Smart Security: Instead of a collective vision for development we have one for defense, formed with the excuse of the Islamic State group. All appreciate that a minimum level of security is important for implementing reconstruction, but a lack of security cannot be a pretext to do nothing. Experience has shown that delaying reconstruction efforts pushes people down the slope of conflict and violence and leads to dependence on humanitarian assistance. The region needs to find ways of better understanding the granular texture of security at local and regional levels so that strategies can be developed in which localized insecurity does not hold back development in other areas. This could support “spot reconstruction” efforts that create exemplars of what a degree of stability combined with reconstruction intervention can achieve in the midst of larger instability.

Reconciliation and Justice: No long-term investment in reconstruction can be protected without genuine reconciliation across the region. Twenty years ago the main fault line was Israel-Palestine. Today, there are many additional fault lines that need to be addressed, including Muslim-Christian tensions, tensions between displaced and host communities, and tensions between Sunni and Shiite communities. The most fundamental way to initiate reconciliation is to make sure that the rule of law applies to all and that everyone has access to justice regardless of the mechanism. On this a lot can be built on local and traditional systems for achieving justice and reconciliation.

Equity: A common mistake with reconstruction is that it proceeds without sufficient regulation and monitoring to ensure that benefits are equitably distributed. This region has repeatedly seen how easily reconstruction “lords” (most of whom were previously warlords) can emerge to line their pockets at the expense of the general public, thus perpetuating that country’s crisis. World Bank arguments for the private sector to take the lead in reconstruction in Afghanistan and elsewhere have done nothing but strengthen this model. Assad’s efforts to liberalize Syria’s economy prior to 2011 led to the further enrichment of a corrupt elite, contributing to what we see today. Going forward, reconstruction efforts must take into consideration the poorest and least capable—so that nobody is left out.

Reconstruction and Development: There is an urgent need to find new ways of inducing development through international engagement with the region. The current instability has shifted spending toward security and away from the basics of development. As a result, some of the most important development indicators—freedom of expression, women’s participation, poverty, quality of education—have taken a step back. All this is happening when the region is facing financial challenges due to severely reduced oil prices. This may prove to be an opportunity as some countries needed a good wake-up call to the pernicious effects of a model of capital development in which billions of dollars are invested in the West, generating jobs and stabilizing economies thousands of miles away at the expense of the region. If the West wants to help the region it should seek to focus minds within the Arab world on the value of investment in addressing regional problems in a mutually beneficial way. Ultimately a more stable region will lead to more prosperous neighbors both in the East and the West.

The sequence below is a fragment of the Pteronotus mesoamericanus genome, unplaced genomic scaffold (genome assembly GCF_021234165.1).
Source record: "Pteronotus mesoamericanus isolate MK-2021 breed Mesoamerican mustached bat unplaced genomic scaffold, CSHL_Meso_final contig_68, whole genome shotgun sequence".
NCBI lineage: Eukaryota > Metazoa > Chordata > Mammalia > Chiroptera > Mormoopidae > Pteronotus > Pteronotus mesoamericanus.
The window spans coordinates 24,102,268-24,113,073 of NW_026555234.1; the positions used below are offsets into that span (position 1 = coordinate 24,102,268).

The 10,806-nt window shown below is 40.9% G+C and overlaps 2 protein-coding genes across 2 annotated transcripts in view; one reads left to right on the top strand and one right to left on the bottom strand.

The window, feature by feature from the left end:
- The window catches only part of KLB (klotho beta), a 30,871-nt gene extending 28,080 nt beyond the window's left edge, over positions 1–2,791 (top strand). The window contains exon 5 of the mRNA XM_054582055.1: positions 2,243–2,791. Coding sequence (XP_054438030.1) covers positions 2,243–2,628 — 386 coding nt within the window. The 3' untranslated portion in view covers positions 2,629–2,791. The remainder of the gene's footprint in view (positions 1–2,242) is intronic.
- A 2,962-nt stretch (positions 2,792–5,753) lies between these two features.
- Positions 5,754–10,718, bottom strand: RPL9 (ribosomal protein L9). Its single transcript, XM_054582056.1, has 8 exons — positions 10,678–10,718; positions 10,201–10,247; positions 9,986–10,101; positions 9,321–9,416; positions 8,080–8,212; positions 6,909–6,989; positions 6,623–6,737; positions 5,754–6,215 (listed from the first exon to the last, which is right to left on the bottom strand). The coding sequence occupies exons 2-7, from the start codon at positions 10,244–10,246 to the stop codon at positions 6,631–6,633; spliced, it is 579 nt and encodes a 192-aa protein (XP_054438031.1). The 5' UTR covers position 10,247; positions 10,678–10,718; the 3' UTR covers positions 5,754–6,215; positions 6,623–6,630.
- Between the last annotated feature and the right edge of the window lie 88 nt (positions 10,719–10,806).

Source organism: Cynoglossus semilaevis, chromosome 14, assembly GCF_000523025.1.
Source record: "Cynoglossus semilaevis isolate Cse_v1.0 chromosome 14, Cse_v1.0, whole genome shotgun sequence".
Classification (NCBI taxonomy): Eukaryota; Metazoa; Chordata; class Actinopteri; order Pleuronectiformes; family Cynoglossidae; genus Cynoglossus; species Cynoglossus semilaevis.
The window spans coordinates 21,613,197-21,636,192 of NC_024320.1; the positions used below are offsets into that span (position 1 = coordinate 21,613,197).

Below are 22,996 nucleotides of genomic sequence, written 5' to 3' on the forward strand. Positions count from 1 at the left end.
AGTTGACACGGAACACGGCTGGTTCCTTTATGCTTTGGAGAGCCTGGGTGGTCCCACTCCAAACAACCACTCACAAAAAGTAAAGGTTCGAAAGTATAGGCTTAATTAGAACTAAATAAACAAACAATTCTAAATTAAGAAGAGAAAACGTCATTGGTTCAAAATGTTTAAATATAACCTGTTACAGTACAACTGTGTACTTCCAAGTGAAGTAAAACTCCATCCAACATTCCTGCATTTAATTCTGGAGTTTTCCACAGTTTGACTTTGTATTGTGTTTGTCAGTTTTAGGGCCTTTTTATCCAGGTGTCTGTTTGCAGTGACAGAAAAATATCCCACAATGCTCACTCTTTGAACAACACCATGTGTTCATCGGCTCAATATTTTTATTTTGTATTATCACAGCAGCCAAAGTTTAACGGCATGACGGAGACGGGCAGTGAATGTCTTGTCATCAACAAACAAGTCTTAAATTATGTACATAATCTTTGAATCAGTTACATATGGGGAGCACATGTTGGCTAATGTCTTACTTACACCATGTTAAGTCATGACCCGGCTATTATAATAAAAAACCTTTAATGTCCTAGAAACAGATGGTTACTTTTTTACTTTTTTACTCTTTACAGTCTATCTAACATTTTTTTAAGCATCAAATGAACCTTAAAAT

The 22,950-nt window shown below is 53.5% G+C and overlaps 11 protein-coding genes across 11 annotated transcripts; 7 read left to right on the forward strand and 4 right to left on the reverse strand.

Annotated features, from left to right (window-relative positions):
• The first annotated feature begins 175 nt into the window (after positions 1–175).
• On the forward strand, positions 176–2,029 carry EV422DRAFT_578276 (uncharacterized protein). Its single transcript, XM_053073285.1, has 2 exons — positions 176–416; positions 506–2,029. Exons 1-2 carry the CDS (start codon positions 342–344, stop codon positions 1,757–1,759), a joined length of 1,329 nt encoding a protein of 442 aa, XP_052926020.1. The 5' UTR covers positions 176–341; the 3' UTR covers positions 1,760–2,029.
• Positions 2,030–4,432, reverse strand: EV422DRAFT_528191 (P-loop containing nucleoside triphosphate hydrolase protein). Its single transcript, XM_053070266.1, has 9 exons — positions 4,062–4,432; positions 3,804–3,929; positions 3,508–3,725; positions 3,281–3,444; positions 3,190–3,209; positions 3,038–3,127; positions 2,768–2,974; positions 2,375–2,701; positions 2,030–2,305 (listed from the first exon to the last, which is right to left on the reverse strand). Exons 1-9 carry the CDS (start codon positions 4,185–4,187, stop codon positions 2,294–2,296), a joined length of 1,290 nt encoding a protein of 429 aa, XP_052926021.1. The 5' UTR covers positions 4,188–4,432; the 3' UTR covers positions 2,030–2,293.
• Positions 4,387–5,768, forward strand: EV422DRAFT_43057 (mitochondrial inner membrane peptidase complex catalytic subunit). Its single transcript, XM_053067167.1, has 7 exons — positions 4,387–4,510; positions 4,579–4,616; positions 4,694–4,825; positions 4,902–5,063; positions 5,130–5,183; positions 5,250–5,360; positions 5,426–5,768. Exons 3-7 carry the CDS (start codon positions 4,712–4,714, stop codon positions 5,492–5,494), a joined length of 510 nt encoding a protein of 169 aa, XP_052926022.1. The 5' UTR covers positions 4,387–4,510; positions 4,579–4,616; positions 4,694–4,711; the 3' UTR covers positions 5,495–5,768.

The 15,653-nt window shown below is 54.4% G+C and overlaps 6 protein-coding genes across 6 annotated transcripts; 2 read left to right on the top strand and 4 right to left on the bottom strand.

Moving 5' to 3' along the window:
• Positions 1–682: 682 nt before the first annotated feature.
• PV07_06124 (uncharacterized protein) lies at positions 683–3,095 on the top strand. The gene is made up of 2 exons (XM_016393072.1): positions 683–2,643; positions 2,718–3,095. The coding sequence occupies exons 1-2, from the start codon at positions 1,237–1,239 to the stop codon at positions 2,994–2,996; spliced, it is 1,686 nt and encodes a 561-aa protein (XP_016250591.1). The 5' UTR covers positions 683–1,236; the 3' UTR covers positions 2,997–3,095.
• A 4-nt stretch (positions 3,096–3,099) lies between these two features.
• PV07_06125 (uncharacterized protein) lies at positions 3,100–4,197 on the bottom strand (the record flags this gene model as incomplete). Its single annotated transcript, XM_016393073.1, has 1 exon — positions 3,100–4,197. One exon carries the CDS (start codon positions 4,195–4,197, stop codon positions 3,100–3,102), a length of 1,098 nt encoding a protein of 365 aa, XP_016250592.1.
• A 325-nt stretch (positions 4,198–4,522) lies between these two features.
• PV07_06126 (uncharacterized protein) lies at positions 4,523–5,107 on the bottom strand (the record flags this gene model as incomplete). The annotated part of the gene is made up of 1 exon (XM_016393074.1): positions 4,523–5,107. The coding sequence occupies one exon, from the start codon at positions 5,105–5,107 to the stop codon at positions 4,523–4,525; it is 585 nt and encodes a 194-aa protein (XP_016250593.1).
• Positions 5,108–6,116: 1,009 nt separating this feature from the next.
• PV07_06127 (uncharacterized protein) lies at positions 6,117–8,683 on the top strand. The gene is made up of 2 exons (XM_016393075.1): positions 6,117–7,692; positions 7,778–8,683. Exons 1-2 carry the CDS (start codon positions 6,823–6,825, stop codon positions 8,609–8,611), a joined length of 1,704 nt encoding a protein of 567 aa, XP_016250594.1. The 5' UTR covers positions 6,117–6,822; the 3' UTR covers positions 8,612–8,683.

Building Capacity: To do this we must invest enormous amounts in fostering sustainable capacity at regional, national, and local levels. It is essential to invest in education at all levels, in particular going beyond primary education to support the young men and women that will become leaders with the conviction and capabilities to rebuild the region. In a rush to capture development, we have focused on the hard sciences, engineering, business studies, and computer science while ignoring our own culture, languages, and history. We must correct this imbalance, and it is time we develop our ideas in our own language and not rely on translation.

For all this to happen, fragility must be addressed within a coherent regional vision, not individual national plans. It would be constructive if the international community and donors would try to view the region as a whole—as one canvas in which to facilitate cross-border mobility of population, capital, ideas, and labor—and encourage regional responsibility with different countries leading in their areas of competency. International partners can support this with new and innovative forms of funding that utilize collateral guarantees from the region, not just individual countries. If we can embrace a truly regional approach, there may be a day when we elevate human dignity and human development above petty politics and sectarianism.